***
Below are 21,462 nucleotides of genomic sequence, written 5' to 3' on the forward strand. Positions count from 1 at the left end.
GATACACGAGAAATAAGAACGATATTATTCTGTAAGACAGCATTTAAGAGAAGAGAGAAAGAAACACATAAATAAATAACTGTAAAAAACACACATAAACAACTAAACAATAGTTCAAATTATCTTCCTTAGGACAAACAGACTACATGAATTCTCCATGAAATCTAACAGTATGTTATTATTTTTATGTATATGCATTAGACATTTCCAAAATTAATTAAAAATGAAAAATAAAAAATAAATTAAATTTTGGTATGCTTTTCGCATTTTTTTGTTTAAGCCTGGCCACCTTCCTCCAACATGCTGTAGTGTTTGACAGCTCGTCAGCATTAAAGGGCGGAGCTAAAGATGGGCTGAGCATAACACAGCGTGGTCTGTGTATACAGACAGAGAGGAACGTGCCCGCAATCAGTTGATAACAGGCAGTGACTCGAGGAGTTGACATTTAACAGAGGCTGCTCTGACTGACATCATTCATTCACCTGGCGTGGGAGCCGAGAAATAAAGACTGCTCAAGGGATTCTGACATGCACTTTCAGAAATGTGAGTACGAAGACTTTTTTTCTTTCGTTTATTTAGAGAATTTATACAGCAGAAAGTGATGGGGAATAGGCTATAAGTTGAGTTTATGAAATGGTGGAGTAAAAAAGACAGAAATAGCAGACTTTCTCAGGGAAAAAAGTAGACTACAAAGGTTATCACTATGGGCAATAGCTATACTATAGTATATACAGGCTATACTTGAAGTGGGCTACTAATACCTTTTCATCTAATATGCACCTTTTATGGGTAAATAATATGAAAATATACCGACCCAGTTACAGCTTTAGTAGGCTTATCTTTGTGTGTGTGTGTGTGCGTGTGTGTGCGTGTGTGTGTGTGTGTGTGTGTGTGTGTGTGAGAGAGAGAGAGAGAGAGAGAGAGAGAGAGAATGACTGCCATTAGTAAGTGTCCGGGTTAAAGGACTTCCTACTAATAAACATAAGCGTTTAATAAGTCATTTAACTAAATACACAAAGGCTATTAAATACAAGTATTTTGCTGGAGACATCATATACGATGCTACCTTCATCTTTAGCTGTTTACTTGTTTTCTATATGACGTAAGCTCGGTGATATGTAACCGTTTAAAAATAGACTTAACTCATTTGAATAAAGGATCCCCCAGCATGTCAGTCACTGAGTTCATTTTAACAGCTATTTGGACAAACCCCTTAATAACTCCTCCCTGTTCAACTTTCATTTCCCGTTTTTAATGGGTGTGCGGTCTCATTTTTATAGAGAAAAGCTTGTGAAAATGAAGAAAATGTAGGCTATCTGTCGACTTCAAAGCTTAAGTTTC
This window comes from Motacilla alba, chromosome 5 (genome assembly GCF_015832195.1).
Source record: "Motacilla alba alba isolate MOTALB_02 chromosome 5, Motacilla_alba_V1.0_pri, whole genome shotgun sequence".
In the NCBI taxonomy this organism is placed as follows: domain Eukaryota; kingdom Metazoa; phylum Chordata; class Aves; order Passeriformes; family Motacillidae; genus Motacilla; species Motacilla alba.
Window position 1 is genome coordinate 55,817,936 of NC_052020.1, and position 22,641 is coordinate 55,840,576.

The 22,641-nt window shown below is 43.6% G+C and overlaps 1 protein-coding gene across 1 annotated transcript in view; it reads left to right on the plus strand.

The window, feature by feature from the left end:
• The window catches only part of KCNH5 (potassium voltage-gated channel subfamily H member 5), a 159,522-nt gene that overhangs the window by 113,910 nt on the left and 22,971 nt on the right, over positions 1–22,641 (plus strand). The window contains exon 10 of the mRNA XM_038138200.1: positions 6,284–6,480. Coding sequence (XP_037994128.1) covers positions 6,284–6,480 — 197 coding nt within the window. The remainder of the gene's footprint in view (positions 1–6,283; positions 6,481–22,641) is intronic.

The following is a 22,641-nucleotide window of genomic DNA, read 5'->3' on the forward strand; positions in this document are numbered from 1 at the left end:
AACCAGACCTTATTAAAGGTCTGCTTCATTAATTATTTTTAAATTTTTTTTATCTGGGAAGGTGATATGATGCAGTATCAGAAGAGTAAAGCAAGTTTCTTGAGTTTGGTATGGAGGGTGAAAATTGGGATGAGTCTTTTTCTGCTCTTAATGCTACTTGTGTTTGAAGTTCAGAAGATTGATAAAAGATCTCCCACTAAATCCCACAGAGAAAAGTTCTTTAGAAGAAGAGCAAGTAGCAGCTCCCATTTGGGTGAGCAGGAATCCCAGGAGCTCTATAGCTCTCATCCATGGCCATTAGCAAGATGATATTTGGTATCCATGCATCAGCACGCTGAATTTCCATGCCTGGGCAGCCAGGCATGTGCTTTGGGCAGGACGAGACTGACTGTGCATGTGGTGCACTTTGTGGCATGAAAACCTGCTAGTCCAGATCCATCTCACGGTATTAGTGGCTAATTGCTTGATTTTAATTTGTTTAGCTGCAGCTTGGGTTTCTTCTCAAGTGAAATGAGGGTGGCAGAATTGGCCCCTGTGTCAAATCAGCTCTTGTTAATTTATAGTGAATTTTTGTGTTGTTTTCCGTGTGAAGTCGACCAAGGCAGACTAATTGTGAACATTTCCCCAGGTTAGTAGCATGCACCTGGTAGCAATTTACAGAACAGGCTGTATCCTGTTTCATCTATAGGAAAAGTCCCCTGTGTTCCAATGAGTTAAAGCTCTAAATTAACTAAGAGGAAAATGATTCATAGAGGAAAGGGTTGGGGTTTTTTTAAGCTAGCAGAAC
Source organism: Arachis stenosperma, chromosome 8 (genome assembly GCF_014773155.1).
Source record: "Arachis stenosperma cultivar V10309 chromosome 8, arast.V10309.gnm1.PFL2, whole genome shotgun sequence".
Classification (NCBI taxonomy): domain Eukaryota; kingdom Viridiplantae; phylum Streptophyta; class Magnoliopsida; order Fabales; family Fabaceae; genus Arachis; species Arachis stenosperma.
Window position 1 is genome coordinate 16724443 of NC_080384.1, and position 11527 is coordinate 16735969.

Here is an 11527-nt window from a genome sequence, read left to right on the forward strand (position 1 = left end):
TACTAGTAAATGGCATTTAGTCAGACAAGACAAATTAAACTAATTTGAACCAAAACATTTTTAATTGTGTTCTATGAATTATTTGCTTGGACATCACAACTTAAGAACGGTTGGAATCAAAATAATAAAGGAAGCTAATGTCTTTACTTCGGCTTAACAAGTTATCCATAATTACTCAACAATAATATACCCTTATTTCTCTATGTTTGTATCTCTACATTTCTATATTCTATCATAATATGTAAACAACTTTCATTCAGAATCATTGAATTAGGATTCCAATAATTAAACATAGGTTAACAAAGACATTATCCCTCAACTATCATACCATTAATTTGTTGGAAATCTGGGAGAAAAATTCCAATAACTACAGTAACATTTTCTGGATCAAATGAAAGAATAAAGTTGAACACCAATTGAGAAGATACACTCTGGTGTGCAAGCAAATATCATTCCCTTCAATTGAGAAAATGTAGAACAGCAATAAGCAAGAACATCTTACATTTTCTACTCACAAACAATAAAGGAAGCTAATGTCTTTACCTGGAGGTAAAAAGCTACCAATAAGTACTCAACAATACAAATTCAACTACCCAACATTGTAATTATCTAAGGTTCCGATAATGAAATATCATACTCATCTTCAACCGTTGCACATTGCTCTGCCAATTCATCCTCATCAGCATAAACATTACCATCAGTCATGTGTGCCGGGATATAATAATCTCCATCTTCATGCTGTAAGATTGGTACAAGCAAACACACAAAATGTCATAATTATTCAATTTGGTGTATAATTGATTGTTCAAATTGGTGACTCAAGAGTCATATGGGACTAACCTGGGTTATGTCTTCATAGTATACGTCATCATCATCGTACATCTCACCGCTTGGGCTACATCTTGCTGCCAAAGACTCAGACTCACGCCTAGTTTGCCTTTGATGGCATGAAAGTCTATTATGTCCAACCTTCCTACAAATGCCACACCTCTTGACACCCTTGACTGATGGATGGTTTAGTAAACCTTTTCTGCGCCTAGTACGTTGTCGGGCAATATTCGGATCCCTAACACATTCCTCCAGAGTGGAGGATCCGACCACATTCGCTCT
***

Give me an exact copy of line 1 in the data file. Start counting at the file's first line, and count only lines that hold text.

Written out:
Below are 21,462 nucleotides of genomic sequence, written 5' to 3' on the forward strand. Positions count from 1 at the left end.